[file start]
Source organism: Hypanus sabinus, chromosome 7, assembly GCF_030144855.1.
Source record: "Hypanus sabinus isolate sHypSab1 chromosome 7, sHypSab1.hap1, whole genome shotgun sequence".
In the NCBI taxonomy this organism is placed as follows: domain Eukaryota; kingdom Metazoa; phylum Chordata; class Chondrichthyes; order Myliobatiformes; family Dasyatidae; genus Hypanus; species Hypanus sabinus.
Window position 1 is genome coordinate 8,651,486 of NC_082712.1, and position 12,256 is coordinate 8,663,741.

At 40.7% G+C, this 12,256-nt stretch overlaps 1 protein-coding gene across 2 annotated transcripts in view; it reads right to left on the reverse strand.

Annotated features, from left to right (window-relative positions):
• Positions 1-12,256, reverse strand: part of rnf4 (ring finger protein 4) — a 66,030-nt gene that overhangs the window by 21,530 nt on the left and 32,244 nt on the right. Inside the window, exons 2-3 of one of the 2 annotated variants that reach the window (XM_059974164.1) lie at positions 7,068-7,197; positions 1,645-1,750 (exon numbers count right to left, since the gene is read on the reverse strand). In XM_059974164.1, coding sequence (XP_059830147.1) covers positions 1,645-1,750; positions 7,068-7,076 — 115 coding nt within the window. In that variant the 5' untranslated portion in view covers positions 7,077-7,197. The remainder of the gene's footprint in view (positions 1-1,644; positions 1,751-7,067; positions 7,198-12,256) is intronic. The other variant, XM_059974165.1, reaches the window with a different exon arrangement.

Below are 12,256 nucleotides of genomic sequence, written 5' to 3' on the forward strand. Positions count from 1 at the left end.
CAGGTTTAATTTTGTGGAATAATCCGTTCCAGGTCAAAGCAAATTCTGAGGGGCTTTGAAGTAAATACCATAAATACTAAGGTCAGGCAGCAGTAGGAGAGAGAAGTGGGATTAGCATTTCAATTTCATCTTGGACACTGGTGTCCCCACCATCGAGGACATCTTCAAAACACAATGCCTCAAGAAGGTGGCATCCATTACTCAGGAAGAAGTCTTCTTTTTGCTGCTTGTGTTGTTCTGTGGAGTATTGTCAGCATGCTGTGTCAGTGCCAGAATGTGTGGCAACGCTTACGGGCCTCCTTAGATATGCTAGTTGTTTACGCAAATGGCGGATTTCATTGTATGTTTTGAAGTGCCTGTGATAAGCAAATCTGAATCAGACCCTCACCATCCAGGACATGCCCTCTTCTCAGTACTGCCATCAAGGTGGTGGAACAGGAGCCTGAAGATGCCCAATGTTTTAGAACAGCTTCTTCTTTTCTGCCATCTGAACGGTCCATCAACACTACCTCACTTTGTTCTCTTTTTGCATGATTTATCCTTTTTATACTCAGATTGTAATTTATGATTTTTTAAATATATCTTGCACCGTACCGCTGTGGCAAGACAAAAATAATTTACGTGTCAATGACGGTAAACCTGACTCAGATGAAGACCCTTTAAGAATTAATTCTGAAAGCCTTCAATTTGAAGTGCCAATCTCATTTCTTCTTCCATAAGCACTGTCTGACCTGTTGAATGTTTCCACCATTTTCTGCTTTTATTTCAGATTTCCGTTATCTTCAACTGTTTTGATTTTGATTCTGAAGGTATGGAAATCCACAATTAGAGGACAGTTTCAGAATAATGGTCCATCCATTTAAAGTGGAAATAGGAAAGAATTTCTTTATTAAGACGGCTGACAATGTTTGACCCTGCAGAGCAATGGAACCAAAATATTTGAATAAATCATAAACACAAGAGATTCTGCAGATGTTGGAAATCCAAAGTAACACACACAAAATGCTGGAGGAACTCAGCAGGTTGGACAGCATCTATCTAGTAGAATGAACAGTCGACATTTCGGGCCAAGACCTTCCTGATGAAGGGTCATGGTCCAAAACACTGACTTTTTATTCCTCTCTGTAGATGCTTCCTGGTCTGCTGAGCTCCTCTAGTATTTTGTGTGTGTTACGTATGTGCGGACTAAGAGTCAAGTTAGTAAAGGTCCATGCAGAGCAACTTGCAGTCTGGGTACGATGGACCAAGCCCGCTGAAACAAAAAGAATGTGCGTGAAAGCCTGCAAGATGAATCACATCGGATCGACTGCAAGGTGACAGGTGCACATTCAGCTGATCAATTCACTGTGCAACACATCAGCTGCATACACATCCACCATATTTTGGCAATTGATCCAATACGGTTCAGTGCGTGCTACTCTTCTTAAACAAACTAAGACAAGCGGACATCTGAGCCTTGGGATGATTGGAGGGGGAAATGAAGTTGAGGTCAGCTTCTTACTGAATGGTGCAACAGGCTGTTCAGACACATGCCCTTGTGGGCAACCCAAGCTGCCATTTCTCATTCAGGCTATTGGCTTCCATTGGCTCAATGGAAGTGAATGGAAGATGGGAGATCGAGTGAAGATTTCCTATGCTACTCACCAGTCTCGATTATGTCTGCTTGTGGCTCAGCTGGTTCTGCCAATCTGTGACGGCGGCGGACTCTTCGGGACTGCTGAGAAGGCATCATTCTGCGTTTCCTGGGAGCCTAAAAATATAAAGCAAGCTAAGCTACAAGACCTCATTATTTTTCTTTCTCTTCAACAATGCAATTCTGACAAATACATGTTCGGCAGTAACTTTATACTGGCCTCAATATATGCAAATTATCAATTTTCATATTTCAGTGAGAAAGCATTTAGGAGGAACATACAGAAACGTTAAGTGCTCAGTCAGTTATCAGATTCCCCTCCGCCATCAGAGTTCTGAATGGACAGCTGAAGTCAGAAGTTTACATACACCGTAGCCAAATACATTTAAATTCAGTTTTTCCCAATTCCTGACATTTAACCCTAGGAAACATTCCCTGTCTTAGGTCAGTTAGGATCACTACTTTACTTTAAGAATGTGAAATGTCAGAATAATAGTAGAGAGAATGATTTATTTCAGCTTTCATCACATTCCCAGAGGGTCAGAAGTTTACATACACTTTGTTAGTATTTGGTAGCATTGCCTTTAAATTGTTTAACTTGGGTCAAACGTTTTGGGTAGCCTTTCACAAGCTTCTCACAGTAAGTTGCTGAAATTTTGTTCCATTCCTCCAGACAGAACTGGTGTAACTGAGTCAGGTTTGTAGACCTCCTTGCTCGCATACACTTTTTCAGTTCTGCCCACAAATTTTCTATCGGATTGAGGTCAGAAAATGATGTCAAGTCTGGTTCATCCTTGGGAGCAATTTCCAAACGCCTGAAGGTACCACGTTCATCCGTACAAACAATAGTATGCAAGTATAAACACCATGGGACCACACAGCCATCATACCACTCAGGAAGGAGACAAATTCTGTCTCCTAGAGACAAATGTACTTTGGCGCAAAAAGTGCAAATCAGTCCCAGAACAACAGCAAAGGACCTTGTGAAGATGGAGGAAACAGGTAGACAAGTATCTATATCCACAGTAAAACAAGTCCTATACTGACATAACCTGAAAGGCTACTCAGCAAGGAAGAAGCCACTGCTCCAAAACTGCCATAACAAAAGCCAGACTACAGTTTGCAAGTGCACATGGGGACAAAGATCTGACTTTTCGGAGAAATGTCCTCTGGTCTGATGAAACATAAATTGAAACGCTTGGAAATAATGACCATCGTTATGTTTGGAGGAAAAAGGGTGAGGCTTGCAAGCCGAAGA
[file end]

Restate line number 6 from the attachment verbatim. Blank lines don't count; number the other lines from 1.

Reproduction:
Annotated features, from left to right (window-relative positions):